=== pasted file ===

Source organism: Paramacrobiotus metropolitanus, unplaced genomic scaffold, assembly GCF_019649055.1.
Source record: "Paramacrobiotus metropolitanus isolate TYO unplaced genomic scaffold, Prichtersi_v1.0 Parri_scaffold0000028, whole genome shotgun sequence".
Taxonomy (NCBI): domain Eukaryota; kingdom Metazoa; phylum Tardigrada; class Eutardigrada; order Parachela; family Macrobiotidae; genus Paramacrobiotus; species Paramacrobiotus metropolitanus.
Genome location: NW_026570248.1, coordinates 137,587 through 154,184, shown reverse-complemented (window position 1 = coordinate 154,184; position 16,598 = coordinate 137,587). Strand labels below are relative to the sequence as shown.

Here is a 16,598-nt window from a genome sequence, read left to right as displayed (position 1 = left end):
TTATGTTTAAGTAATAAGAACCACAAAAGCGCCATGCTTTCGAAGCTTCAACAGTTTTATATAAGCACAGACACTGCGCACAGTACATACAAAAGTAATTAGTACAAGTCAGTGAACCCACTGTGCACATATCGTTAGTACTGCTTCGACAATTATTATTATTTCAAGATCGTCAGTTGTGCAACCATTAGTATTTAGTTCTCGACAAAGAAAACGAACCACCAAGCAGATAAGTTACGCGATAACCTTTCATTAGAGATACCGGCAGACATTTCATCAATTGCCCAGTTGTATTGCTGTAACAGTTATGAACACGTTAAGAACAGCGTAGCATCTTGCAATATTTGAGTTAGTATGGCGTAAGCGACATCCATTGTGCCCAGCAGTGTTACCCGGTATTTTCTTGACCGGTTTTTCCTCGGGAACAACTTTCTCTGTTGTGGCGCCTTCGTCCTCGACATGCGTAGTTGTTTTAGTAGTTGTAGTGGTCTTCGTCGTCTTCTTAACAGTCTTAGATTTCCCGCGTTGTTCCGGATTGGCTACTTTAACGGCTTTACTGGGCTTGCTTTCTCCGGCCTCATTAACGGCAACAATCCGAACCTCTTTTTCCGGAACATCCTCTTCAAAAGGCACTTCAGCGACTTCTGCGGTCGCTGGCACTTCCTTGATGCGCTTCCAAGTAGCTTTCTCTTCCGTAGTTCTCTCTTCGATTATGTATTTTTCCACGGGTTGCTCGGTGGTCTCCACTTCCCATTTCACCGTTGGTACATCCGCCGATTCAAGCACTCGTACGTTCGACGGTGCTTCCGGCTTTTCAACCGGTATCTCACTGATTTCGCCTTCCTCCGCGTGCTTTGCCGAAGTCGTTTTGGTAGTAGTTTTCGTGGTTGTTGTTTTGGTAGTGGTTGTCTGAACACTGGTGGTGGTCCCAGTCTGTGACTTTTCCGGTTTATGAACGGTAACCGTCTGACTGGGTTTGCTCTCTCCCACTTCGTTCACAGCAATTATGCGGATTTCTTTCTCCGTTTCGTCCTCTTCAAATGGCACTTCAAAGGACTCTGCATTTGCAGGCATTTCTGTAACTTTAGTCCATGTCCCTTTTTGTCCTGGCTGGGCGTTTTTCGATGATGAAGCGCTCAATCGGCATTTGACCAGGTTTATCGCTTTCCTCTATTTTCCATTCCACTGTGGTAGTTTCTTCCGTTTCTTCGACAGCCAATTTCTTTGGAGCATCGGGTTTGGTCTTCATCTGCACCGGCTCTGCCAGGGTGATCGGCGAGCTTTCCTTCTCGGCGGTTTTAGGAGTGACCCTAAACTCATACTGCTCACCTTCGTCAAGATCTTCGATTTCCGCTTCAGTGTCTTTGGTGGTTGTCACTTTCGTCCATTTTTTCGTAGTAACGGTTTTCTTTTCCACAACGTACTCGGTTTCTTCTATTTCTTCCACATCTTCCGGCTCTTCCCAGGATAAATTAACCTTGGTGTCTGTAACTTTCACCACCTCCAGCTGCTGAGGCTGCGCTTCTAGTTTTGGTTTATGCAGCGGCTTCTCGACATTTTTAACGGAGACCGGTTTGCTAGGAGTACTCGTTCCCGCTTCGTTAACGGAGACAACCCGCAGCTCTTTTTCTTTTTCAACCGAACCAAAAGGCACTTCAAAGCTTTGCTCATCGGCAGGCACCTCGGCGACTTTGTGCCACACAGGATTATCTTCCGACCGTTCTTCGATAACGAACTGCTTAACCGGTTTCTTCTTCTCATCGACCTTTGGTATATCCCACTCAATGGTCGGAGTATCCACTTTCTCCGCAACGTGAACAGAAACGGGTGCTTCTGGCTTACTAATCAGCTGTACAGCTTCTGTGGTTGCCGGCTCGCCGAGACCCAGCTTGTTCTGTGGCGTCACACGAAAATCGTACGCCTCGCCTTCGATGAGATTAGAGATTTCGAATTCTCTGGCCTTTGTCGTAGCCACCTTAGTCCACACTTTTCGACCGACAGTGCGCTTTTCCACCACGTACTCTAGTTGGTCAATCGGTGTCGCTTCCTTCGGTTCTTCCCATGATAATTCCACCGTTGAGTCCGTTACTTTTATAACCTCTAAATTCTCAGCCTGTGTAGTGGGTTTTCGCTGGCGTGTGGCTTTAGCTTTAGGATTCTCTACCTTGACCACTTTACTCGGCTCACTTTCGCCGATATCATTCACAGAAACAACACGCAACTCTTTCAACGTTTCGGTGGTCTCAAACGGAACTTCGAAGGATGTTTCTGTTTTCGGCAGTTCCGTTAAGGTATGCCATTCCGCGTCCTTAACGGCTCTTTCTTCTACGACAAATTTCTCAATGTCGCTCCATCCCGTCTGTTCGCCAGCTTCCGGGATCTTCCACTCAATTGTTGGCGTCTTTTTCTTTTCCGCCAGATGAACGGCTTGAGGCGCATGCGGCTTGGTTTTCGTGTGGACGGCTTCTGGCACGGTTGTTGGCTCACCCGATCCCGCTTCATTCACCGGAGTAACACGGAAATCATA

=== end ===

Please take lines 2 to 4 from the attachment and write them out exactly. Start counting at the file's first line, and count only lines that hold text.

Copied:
Source record: "Paramacrobiotus metropolitanus isolate TYO unplaced genomic scaffold, Prichtersi_v1.0 Parri_scaffold0000028, whole genome shotgun sequence".
Taxonomy (NCBI): domain Eukaryota; kingdom Metazoa; phylum Tardigrada; class Eutardigrada; order Parachela; family Macrobiotidae; genus Paramacrobiotus; species Paramacrobiotus metropolitanus.
Genome location: NW_026570248.1, coordinates 137,587 through 154,184, shown reverse-complemented (window position 1 = coordinate 154,184; position 16,598 = coordinate 137,587). Strand labels below are relative to the sequence as shown.